I meet a lot of people, a depressing amount of people, who could be writers. They have the innate understanding of a compelling construction, and possess a creative drive and an imagination beyond normal.
But, as other writers immortalized, “writers are people who write,” and these people I meet often don’t write beyond random ineffective bouts of literary flailing. And it hurts me: this loss of potential. I see the spark unused. I had that same spark, and someone else recognized it and got me going—and I wish I could do that for these people. Be a mentor or a colleague. Get the energy flowing.
But, as they move in the right direction—if they even make it past the fear of beginning—they stumble onto bad habits. Brutally bad habits. And no matter how much advice I give, how much time devoted to helping them, if they do not unlearn these habits, they won’t earn the title of serious writer.
They just won’t.
And it’s a real problem. Because, though I am not connected to other artistic groups like I am with writing (I don’t know a great number of painters, or illustrators, and only a few dancers and actors), I must imagine that same barrier exists for those who pursue those pursuits, and stops hundreds of thousands of creatives in their tracks.
What’s probably the problem is the habits seem so intuitive. The natural operational parameters of the average person are a crippling thing to the production of artistic endeavors.
And don’t, I repeat: DON’T, do these things, but I will list them for the sake of education and for your enjoyment.
• Don’t wait for an idea.
You are not a slave of inspiration. You are its master. Whip your inspiration into shape by plowing through its roadblocks, and it will learn to give gifts whenever you demand it to do so.
• Don’t abandon stories halfway.
I don’t care how shitty it is. Do not leave a project half-written. You can only fix what is already there. Get a first draft done, at least. Stopping halfway through makes it easier to quit on other projects. And then you will never finish anything creative.
• Don’t talk about the story you want to write.
Write the story you want to write. Don’t say it. A story is a communication, an expression of ideas and concepts and emotions. If you say your story, aloud, to anyone besides yourself, then you already communicated. And you will have a heck of a harder time writing the story down.
• Don’t show people the first draft of anything.
I get it, you’re proud of your work. But, honestly, if you show someone your first attempts, you will more than likely get criticism. And, for the beginner, criticism is a killer of drive. Once you have some semblance of self-confidence in your creative ability, you will not be at risk of breaking down from a single nasty comment. So, hold off until that time comes.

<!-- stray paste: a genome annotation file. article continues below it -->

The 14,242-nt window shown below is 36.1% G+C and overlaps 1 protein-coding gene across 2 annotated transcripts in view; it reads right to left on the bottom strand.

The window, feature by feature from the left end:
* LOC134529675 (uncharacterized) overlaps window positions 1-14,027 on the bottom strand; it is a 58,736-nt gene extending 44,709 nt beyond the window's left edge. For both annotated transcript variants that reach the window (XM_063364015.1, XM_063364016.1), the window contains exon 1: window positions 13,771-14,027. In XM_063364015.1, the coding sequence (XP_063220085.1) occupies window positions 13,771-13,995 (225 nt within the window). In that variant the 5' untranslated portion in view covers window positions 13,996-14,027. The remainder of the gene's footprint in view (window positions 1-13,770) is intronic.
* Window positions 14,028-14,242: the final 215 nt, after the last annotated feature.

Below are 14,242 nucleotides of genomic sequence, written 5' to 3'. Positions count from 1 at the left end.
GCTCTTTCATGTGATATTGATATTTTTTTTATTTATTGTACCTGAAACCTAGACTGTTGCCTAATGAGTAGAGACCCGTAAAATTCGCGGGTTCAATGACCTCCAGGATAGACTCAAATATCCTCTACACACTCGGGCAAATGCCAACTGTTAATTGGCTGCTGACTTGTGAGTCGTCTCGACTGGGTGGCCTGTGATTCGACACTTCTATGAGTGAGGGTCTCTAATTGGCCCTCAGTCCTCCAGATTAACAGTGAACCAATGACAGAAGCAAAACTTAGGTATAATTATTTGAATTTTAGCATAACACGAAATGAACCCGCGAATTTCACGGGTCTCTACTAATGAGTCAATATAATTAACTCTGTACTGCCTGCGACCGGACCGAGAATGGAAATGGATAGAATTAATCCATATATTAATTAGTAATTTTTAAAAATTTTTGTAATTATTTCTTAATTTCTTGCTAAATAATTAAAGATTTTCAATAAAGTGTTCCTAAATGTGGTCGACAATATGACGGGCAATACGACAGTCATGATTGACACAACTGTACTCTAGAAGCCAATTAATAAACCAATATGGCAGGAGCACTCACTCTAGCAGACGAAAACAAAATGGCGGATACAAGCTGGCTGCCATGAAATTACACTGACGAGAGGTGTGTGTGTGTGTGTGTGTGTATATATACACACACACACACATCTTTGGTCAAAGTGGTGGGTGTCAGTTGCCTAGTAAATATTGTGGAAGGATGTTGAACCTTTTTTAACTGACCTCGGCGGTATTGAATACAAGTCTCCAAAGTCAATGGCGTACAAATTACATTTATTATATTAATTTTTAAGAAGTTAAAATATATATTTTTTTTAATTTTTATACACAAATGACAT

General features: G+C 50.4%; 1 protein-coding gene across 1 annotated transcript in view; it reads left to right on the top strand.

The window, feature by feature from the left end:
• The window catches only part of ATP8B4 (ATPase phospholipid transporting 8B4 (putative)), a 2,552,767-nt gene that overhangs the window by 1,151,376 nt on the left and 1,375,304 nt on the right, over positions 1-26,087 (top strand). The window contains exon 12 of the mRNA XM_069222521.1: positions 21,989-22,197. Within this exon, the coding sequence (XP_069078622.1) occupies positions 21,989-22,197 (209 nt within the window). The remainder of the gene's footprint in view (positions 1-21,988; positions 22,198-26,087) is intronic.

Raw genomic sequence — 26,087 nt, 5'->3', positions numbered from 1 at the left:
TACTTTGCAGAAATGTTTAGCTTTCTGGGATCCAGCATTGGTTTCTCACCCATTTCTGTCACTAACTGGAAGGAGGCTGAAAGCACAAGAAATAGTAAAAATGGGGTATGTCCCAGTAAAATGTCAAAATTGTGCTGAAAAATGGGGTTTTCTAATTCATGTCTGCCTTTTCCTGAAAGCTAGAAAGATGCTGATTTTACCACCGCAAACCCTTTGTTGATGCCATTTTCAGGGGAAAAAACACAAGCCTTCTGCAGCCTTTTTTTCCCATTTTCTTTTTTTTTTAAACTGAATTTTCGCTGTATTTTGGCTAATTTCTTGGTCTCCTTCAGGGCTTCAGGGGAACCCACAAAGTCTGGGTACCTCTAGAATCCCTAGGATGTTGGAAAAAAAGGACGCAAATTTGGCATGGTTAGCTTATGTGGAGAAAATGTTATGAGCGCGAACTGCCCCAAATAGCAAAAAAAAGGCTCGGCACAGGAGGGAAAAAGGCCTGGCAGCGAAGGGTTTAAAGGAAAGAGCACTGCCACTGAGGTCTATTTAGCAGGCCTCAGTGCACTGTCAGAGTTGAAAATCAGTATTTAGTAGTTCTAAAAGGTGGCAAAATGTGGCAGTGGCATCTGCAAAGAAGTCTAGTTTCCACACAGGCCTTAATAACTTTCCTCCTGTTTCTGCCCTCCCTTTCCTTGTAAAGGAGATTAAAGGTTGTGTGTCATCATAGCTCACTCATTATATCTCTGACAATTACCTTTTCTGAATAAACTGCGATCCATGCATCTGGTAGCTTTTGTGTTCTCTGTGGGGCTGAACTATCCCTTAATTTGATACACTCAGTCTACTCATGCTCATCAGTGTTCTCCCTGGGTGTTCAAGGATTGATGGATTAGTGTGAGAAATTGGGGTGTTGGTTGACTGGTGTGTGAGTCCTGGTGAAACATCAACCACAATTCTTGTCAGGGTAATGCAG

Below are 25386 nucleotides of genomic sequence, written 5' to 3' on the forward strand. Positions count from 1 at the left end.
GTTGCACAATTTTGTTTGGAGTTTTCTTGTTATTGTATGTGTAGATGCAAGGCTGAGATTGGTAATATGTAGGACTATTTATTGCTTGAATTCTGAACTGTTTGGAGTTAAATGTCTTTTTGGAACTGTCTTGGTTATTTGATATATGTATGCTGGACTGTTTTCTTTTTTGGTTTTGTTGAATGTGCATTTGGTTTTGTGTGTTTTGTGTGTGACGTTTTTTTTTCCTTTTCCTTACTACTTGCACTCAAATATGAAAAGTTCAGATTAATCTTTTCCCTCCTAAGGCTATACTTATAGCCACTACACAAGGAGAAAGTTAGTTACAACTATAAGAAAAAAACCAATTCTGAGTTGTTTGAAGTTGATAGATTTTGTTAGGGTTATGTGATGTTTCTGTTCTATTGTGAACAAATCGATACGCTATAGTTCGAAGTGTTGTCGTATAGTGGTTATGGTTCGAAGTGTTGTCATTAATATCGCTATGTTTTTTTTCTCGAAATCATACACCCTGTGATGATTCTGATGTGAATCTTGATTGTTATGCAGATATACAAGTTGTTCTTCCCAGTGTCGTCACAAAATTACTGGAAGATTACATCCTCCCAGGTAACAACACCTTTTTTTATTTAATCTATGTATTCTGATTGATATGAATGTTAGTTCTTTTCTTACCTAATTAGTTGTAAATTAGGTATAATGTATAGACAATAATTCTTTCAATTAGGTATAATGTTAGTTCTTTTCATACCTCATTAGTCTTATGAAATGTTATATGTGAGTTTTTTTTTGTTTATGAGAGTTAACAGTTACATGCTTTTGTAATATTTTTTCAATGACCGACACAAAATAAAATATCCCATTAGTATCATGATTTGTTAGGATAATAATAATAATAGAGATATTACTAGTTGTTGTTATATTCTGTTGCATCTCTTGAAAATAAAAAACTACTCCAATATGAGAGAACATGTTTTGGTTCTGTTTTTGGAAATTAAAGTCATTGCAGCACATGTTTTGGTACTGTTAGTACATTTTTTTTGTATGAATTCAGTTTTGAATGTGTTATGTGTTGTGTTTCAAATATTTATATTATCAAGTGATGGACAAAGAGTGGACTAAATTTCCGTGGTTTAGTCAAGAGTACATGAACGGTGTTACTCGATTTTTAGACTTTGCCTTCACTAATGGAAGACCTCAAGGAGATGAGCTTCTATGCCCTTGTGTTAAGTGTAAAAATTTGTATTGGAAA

• Don’t buy big tools right off the bat.
Excitement is good. Excitement is awesome. Inspiration is an (unnecessary) enjoyable thing. But, and I am not sure why this is the case, buying all the big toys right off the bat results in never using the toys. Like with exercise equipment, having a treadmill will not make you walk more. Having been a dedicated walker makes the tool useful: the tool does not make you into a dedicated walker. The same seems to hold true of many things—writing included.
• Don’t start off with a book.
Seriously. Write shorts first. One hundred words, five pages, ten pages—something, anything, easier. A book is an odd thing: once you do it once, you can do it again and again. But, it’s still a wall, and it’s a wall that trying to run right into, as your first step, results in often nothing but a busted nose and dashed dreams.
These are all bad habits people have. Some people succeed despite such things, but, for the majority, if you want to be a creative: unlearn—as fast as you can—doing these actions. Use what simple tools you have, the simpler the better in fact, and just make some stuff. Then repeat for more time than you’d think reasonable, and you’ll see your mental muscles grow strong enough to hold yourself up, and push away the walls that hold you inside their granite arms.
There’s no easy way. It’s work. It’s practice. It’s not at all for everyone.
But more people should create. And bad habits are something standing in the way of that.